sell well, but due to the nature of its low sales it made a smaller splash in
the collective conscience. When terrible games start to sell well, the ears of
many perk up and want to find out how it accomplished its undeserved success. A
bad game is a lot easier to create than a good one, and if there’s a way to
fool people into buying large quantities of a bad game, the publishing charlatans
want to know how. It results in companies not knowing or caring about the
quality of their product, so they overcompensate and draw their focus to
marketing tricks instead.
Getting back to my original point, Nintendo is one of the
few publishers who I do not consider a charlatan in regards to the games they
create. Their focus is simple: make a great game. Wash away any concerns of
past sales data. Ignore the current trends of what is seemingly popular. Just
make a product that is good at doing something. Treat it like a toy. A toy that
must achieve a simple, albeit difficult, task: entertain the user.
When user-satisfaction is the sole focus of your creative
team, it forces you to be inventive. It forces you to be pure, and honest. It
forces you to think effectively and work effectively. Data can still be
important, but game creators will more-than-likely want and need to observe and
interact with players to truly learn what may or may not be good for your game.
Digits on a sheet of paper are likely too removed from what’s truly important.
Game design is about a relationship with the player, and involves emotions and
complicated psychology. Human interaction.
I hope you agree that marketing has no place in the game
creating process. Their involvement in this process would steer the creative
team down a path of me-too creation with shallow assumptions and a complete detachment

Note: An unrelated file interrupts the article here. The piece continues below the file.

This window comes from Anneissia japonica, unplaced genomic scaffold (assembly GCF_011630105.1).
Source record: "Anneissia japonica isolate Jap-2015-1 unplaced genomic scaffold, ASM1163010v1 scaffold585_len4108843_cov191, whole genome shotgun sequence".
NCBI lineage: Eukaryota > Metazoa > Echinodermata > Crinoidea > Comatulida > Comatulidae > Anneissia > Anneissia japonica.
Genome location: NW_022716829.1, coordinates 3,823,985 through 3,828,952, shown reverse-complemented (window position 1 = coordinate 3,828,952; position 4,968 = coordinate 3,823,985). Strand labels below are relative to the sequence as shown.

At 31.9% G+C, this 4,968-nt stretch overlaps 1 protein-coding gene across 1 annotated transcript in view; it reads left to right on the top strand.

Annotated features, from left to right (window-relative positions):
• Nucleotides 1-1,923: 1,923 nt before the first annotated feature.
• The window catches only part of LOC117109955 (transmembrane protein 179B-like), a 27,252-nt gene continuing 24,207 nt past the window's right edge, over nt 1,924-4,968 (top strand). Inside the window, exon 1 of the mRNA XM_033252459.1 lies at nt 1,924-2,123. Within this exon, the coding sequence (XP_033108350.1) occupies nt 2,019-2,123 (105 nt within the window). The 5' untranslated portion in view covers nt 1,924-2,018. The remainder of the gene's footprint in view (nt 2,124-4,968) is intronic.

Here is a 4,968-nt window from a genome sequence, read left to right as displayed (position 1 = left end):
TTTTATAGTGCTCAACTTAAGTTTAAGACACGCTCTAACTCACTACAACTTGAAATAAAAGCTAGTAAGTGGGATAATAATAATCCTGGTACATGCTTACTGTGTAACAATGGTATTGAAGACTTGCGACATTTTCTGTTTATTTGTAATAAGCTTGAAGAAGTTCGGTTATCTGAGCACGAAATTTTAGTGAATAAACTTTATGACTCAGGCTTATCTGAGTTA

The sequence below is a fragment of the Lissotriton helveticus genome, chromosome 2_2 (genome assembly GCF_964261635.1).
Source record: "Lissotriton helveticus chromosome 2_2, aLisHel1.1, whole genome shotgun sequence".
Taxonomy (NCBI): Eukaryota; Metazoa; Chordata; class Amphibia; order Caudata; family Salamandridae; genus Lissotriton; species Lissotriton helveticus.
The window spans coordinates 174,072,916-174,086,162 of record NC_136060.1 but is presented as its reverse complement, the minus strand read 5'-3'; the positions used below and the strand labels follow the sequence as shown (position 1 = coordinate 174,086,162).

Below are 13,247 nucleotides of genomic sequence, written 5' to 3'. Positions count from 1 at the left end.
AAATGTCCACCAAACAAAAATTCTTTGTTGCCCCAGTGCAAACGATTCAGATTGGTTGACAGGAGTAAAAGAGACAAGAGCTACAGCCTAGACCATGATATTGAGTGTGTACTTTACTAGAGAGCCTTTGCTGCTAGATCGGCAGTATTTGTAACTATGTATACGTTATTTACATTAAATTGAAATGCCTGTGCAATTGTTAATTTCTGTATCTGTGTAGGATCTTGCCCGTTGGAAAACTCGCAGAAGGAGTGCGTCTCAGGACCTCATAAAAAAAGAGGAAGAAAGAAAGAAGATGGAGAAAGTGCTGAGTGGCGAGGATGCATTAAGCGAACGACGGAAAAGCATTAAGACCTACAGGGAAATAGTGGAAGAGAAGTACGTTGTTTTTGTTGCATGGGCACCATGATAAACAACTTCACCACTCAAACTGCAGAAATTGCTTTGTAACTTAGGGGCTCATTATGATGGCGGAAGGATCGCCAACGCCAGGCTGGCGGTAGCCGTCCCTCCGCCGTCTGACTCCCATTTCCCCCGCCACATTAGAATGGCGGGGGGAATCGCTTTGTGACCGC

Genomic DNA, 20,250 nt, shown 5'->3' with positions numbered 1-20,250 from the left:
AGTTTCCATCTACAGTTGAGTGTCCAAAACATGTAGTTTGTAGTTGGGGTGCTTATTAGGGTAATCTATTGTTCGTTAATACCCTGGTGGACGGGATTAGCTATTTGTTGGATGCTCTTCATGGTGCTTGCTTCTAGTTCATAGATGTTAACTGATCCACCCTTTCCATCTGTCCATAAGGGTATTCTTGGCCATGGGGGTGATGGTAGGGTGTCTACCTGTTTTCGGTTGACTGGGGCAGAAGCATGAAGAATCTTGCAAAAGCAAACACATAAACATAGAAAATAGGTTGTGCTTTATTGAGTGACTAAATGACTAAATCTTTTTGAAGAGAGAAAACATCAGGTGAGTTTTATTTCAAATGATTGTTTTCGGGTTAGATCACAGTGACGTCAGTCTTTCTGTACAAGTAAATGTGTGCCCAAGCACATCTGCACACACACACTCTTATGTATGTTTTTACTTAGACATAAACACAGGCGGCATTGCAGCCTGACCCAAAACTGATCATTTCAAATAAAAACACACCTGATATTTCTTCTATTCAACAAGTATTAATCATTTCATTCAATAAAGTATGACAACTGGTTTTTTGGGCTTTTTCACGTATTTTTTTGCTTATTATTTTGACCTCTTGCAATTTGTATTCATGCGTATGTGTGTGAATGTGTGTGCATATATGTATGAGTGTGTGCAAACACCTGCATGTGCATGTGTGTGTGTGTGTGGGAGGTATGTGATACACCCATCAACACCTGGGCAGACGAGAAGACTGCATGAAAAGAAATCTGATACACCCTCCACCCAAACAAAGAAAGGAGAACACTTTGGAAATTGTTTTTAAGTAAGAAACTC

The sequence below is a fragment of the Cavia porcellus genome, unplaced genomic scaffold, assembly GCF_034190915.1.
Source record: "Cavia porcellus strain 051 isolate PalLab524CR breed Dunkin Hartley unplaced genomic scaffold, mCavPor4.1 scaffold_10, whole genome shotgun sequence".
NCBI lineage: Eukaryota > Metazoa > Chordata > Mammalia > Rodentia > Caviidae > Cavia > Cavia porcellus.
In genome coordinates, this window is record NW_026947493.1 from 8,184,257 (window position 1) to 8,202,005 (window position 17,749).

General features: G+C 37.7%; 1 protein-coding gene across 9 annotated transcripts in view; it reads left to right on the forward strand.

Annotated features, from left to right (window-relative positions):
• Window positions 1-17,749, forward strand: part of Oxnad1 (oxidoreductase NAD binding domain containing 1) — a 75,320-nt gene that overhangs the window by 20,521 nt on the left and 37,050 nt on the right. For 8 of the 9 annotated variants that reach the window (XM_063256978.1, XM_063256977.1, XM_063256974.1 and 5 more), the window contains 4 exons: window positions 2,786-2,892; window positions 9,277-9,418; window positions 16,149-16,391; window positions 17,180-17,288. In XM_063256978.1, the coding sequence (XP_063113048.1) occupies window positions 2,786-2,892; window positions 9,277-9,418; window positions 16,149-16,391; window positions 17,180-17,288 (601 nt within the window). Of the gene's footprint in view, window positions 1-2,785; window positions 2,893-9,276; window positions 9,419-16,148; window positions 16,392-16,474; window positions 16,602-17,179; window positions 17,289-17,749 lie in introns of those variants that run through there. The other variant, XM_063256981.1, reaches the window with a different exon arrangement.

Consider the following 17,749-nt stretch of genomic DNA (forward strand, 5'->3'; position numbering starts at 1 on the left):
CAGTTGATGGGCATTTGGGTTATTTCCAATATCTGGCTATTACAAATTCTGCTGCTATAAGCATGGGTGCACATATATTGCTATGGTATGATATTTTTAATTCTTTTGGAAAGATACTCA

from the human experience. Marketing is important. Marketing is needed. Their
time to shine is coming. But, it is not now. Not in the creation of a game.
The job of the marketing group is to take a product and
amplify its best qualities to the most suitable audience. It is not to convince
or trick someone into buying a game. It is to communicate a product’s
qualities, so the audience themselves can determine whether it is something
that appeals to them. Making a great product and effectively communicating the
greatness of that product has the likely result of not only directly appealing
to the enthusiasts within that audience, but also the likelihood of netting
some who are perhaps only mildly interested in what the game has to offer. Not
because of a clever marketing lie, but because of the quality and the honesty of
the product and the marketing message.
I am not suggesting that Nintendo is a perfect
company. I am saying that their approach to creating games is often pure,
trustworthy, and refreshing in comparison to 90% of video game publishers. This
is why Nintendo is often synonymous with quality. This is why Mario games
always sell well. This is what everyone should aspire to achieve. This is my
goal. I hope it is yours, too.